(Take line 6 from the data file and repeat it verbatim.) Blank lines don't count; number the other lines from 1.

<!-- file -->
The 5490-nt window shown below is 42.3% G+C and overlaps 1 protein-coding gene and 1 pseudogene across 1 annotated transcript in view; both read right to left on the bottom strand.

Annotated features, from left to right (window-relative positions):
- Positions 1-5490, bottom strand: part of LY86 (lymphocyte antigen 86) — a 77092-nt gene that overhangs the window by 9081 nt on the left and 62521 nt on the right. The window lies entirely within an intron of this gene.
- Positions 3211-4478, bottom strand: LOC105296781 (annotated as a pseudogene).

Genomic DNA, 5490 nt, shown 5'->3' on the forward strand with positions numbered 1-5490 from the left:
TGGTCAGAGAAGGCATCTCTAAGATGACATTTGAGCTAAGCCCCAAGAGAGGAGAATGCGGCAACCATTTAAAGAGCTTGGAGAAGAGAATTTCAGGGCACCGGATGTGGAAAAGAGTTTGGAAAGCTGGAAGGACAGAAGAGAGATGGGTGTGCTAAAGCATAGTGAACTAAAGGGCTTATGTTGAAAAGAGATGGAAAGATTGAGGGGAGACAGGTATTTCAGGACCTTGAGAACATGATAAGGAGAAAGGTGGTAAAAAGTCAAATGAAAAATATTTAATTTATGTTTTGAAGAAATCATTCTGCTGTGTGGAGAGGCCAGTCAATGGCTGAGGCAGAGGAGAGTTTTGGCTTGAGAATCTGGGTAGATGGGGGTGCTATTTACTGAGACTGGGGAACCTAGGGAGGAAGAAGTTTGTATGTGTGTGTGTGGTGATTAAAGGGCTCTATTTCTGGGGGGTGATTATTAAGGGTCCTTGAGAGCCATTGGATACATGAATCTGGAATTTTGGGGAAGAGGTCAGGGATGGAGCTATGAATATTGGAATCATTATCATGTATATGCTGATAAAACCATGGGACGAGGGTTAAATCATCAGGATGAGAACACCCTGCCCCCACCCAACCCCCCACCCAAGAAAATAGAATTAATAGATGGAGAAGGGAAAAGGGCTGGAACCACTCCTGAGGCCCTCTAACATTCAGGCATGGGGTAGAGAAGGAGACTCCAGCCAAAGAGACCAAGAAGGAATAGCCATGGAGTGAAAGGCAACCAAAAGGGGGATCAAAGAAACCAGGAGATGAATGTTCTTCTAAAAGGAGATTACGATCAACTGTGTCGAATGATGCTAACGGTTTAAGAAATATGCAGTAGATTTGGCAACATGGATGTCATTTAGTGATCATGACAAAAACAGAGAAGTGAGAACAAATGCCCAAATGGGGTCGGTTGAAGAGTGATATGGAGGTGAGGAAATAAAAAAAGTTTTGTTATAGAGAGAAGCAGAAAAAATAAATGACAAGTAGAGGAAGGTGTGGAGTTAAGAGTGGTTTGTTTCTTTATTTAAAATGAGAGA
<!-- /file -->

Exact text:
TGGTCAGAGAAGGCATCTCTAAGATGACATTTGAGCTAAGCCCCAAGAGAGGAGAATGCGGCAACCATTTAAAGAGCTTGGAGAAGAGAATTTCAGGGCACCGGATGTGGAAAAGAGTTTGGAAAGCTGGAAGGACAGAAGAGAGATGGGTGTGCTAAAGCATAGTGAACTAAAGGGCTTATGTTGAAAAGAGATGGAAAGATTGAGGGGAGACAGGTATTTCAGGACCTTGAGAACATGATAAGGAGAAAGGTGGTAAAAAGTCAAATGAAAAATATTTAATTTATGTTTTGAAGAAATCATTCTGCTGTGTGGAGAGGCCAGTCAATGGCTGAGGCAGAGGAGAGTTTTGGCTTGAGAATCTGGGTAGATGGGGGTGCTATTTACTGAGACTGGGGAACCTAGGGAGGAAGAAGTTTGTATGTGTGTGTGTGGTGATTAAAGGGCTCTATTTCTGGGGGGTGATTATTAAGGGTCCTTGAGAGCCATTGGATACATGAATCTGGAATTTTGGGGAAGAGGTCAGGGATGGAGCTATGAATATTGGAATCATTATCATGTATATGCTGATAAAACCATGGGACGAGGGTTAAATCATCAGGATGAGAACACCCTGCCCCCACCCAACCCCCCACCCAAGAAAATAGAATTAATAGATGGAGAAGGGAAAAGGGCTGGAACCACTCCTGAGGCCCTCTAACATTCAGGCATGGGGTAGAGAAGGAGACTCCAGCCAAAGAGACCAAGAAGGAATAGCCATGGAGTGAAAGGCAACCAAAAGGGGGATCAAAGAAACCAGGAGATGAATGTTCTTCTAAAAGGAGATTACGATCAACTGTGTCGAATGATGCTAACGGTTTAAGAAATATGCAGTAGATTTGGCAACATGGATGTCATTTAGTGATCATGACAAAAACAGAGAAGTGAGAACAAATGCCCAAATGGGGTCGGTTGAAGAGTGATATGGAGGTGAGGAAATAAAAAAAGTTTTGTTATAGAGAGAAGCAGAAAAAATAAATGACAAGTAGAGGAAGGTGTGGAGTTAAGAGTGGTTTGTTTCTTTATTTAAAATGAGAGA